In 2016-17, the Royals – and fans alike – had their hearts broken during the first round. After battling tooth and nail with the Everett Silvertips through what eventually went into the record books as the longest game in CHL history at 151 minutes and 36 seconds, the Royals suffered bitter defeat at the hands of Cal Babych, who ended Game 6 in the fifth overtime period and sent Victoria home for the season. It was the second straight season the Royals were stunned in the post-season. The 2016 WHL Playoffs saw Victoria seconds away from advancing to the Western Conference Championship only to have the Kelowna Rockets tie the contest in the dying seconds before going on to win Game 7 in overtime. Perhaps 2018 is finally the year for the Royals/Chilliwack Bruins franchise to take the next step and compete in a franchise-first Conference Championship?
Playoff History – Vancouver Giants
It’s been three years since the Vancouver Giants graced the WHL Playoffs with their presence, and the 2017-18 edition of the G-Men is nothing to fool with. The last time the Giants visited the post-season, they were playing in the Pacific Coliseum and they dropped a first-round matchup with the Portland Winterhawks, quietly exiting in four games. While recent playoff history hasn’t been kind to the Giants, there’s no shortage of highlights in their relatively short time in the WHL. The 2009 and 2010 WHL Playoffs saw the Giants advance to back-to-back Western Conference Championships before bowing out. In 2007, Vancouver advanced to the WHL Championship but lost to Medicine Hat before winning the Memorial Cup as the tournament host that same year. One season prior, the Giants were crowned 2006 WHL Champions.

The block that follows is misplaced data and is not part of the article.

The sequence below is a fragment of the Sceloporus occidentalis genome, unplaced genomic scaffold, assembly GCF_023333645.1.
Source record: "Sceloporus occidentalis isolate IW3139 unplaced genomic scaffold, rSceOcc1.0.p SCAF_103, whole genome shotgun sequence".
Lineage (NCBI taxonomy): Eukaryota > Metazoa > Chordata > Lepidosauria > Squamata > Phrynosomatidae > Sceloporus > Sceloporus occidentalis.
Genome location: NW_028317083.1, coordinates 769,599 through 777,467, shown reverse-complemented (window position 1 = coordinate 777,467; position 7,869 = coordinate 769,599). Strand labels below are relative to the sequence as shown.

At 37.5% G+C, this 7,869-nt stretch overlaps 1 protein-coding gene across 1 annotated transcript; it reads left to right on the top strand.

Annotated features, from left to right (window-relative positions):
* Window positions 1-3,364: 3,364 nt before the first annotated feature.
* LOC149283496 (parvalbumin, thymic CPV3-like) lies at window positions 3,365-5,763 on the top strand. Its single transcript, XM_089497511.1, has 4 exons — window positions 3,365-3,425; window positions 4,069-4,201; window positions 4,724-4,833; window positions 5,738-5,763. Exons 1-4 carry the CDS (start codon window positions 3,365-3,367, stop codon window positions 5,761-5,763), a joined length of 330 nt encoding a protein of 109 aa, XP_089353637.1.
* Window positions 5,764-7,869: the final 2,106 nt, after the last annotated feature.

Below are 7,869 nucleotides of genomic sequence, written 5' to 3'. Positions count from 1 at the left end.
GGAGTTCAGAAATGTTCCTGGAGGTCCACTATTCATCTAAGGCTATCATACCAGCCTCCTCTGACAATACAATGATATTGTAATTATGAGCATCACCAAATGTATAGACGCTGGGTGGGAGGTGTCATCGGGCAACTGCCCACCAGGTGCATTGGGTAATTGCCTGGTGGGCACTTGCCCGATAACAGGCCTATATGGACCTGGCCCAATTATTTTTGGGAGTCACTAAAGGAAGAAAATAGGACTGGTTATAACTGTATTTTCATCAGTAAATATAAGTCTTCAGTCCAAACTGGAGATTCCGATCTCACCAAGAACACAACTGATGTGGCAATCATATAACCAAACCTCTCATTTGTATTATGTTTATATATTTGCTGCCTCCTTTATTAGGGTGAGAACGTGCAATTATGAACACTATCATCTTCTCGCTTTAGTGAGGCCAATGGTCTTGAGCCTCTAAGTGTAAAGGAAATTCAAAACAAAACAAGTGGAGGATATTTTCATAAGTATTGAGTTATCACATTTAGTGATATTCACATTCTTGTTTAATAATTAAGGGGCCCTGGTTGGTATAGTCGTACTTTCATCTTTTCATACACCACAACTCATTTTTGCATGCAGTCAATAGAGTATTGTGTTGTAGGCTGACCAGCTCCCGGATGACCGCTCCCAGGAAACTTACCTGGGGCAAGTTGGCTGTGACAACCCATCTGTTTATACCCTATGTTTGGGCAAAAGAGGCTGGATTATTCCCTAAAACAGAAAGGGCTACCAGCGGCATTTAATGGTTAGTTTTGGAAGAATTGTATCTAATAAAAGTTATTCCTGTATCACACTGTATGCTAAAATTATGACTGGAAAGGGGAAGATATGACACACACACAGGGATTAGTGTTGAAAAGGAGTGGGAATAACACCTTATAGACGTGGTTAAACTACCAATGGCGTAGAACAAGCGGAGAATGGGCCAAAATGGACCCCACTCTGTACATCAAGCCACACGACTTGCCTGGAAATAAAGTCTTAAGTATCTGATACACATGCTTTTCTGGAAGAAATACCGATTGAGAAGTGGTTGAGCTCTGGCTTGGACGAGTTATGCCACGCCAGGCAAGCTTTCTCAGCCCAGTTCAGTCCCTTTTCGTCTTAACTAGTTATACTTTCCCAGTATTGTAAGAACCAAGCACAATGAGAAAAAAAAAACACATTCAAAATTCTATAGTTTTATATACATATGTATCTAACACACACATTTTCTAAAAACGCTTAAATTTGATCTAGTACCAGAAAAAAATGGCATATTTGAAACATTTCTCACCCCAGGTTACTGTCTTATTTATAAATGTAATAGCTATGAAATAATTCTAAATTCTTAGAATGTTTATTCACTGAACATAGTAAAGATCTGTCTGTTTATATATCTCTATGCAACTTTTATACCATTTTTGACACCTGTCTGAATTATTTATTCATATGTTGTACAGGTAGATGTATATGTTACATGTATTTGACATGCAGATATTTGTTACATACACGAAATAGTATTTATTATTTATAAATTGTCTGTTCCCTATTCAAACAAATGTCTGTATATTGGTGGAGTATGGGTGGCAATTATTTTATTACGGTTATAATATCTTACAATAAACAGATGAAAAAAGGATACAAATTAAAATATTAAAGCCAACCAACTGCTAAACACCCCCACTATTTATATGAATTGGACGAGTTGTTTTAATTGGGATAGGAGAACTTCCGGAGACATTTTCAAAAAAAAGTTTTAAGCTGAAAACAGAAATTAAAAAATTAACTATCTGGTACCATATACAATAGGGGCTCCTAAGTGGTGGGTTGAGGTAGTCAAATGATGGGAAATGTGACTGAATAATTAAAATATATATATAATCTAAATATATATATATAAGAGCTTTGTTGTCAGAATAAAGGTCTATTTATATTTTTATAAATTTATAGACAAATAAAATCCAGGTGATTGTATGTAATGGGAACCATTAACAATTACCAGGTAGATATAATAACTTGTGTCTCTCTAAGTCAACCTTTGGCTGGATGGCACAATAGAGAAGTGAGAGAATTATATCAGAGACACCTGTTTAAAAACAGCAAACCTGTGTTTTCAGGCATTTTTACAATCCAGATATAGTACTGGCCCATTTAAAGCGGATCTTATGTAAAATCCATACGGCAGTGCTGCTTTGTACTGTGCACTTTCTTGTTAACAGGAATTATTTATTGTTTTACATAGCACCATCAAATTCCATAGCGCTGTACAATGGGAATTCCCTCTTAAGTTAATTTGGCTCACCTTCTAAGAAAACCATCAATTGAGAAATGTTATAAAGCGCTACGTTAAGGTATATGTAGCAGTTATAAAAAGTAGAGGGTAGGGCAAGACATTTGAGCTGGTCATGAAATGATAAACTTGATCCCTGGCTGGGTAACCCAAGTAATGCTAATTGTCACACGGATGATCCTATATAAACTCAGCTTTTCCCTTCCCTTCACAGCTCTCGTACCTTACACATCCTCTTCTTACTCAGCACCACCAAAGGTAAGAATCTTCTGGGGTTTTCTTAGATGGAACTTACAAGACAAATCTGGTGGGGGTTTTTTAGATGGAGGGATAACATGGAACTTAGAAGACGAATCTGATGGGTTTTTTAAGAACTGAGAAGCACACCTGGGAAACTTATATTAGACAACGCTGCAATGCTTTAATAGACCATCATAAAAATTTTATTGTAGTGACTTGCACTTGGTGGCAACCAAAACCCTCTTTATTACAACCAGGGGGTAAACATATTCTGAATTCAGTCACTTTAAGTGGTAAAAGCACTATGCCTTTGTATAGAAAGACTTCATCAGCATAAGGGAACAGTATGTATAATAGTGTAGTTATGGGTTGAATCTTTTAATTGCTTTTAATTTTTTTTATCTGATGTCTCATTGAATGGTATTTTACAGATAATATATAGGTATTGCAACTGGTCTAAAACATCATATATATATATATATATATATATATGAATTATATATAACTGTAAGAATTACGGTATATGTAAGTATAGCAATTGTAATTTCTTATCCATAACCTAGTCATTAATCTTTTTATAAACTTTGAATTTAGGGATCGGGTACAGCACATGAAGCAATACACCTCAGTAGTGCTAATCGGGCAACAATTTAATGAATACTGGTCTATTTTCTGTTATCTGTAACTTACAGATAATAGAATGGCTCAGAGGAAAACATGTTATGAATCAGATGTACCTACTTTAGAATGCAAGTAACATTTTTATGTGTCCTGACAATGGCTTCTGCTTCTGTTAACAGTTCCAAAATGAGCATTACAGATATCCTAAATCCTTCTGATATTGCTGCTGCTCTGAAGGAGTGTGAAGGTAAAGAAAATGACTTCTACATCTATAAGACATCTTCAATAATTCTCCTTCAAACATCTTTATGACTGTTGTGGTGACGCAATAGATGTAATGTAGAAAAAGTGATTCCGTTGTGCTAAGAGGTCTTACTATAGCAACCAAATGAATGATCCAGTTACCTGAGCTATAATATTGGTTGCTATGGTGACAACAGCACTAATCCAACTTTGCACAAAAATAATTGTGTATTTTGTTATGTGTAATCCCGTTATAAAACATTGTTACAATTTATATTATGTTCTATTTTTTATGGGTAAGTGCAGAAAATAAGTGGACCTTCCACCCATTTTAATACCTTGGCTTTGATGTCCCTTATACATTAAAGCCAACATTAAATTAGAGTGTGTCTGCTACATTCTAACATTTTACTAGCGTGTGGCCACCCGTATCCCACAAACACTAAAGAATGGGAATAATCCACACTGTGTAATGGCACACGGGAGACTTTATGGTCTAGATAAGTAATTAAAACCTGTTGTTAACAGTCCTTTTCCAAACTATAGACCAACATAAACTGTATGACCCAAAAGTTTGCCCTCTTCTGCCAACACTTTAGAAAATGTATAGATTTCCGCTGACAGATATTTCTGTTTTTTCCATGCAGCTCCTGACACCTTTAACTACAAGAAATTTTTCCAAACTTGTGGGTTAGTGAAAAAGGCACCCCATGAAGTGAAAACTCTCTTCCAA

Head-to-Head Playoff History – Victoria and Vancouver
2007-08: Vancouver Giants defeat Chilliwack Bruins 4-0 in Western Conference first round
2006-07: Vancouver Giants defeat Chilliwack Bruins 4-1 in Western Conference first round